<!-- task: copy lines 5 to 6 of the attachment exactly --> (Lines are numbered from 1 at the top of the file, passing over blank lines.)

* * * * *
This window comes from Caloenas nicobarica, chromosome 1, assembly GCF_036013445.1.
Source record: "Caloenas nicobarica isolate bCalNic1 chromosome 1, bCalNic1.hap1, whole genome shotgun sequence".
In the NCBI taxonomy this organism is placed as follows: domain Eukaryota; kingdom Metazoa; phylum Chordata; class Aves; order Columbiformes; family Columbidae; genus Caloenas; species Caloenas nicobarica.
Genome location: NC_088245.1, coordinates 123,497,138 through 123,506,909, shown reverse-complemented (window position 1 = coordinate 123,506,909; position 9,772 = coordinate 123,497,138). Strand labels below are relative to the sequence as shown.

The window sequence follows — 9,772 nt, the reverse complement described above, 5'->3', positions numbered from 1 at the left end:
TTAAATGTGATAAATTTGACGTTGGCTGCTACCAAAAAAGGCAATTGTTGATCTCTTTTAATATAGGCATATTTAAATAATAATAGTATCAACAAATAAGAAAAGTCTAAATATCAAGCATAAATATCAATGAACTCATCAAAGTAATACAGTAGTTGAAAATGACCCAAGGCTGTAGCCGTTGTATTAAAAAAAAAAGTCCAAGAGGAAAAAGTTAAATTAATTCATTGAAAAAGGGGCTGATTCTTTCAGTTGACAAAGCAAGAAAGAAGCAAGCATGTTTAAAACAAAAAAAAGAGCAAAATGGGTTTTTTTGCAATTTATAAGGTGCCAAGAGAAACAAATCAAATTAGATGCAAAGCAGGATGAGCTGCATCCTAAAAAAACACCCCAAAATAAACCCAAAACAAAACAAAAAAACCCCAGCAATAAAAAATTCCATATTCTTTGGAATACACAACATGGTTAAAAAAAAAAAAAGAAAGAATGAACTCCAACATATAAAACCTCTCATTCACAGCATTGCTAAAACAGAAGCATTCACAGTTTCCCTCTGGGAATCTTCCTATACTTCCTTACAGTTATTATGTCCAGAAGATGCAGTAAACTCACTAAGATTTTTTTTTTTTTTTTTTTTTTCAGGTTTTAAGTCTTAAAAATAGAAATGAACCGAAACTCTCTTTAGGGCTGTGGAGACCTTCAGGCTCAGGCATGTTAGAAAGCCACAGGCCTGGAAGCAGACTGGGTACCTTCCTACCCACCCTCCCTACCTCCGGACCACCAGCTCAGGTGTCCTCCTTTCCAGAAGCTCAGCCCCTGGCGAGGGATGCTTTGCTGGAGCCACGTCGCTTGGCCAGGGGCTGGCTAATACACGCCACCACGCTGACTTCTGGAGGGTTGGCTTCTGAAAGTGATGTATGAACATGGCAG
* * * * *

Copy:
The window sequence follows — 9,772 nt, the reverse complement described above, 5'->3', positions numbered from 1 at the left end:
TTAAATGTGATAAATTTGACGTTGGCTGCTACCAAAAAAGGCAATTGTTGATCTCTTTTAATATAGGCATATTTAAATAATAATAGTATCAACAAATAAGAAAAGTCTAAATATCAAGCATAAATATCAATGAACTCATCAAAGTAATACAGTAGTTGAAAATGACCCAAGGCTGTAGCCGTTGTATTAAAAAAAAAAGTCCAAGAGGAAAAAGTTAAATTAATTCATTGAAAAAGGGGCTGATTCTTTCAGTTGACAAAGCAAGAAAGAAGCAAGCATGTTTAAAACAAAAAAAAGAGCAAAATGGGTTTTTTTGCAATTTATAAGGTGCCAAGAGAAACAAATCAAATTAGATGCAAAGCAGGATGAGCTGCATCCTAAAAAAACACCCCAAAATAAACCCAAAACAAAACAAAAAAACCCCAGCAATAAAAAATTCCATATTCTTTGGAATACACAACATGGTTAAAAAAAAAAAAAGAAAGAATGAACTCCAACATATAAAACCTCTCATTCACAGCATTGCTAAAACAGAAGCATTCACAGTTTCCCTCTGGGAATCTTCCTATACTTCCTTACAGTTATTATGTCCAGAAGATGCAGTAAACTCACTAAGATTTTTTTTTTTTTTTTTTTTTTCAGGTTTTAAGTCTTAAAAATAGAAATGAACCGAAACTCTCTTTAGGGCTGTGGAGACCTTCAGGCTCAGGCATGTTAGAAAGCCACAGGCCTGGAAGCAGACTGGGTACCTTCCTACCCACCCTCCCTACCTCCGGACCACCAGCTCAGGTGTCCTCCTTTCCAGAAGCTCAGCCCCTGGCGAGGGATGCTTTGCTGGAGCCACGTCGCTTGGCCAGGGGCTGGCTAATACACGCCACCACGCTGACTTCTGGAGGGTTGGCTTCTGAAAGTGATGTATGAACATGGCAG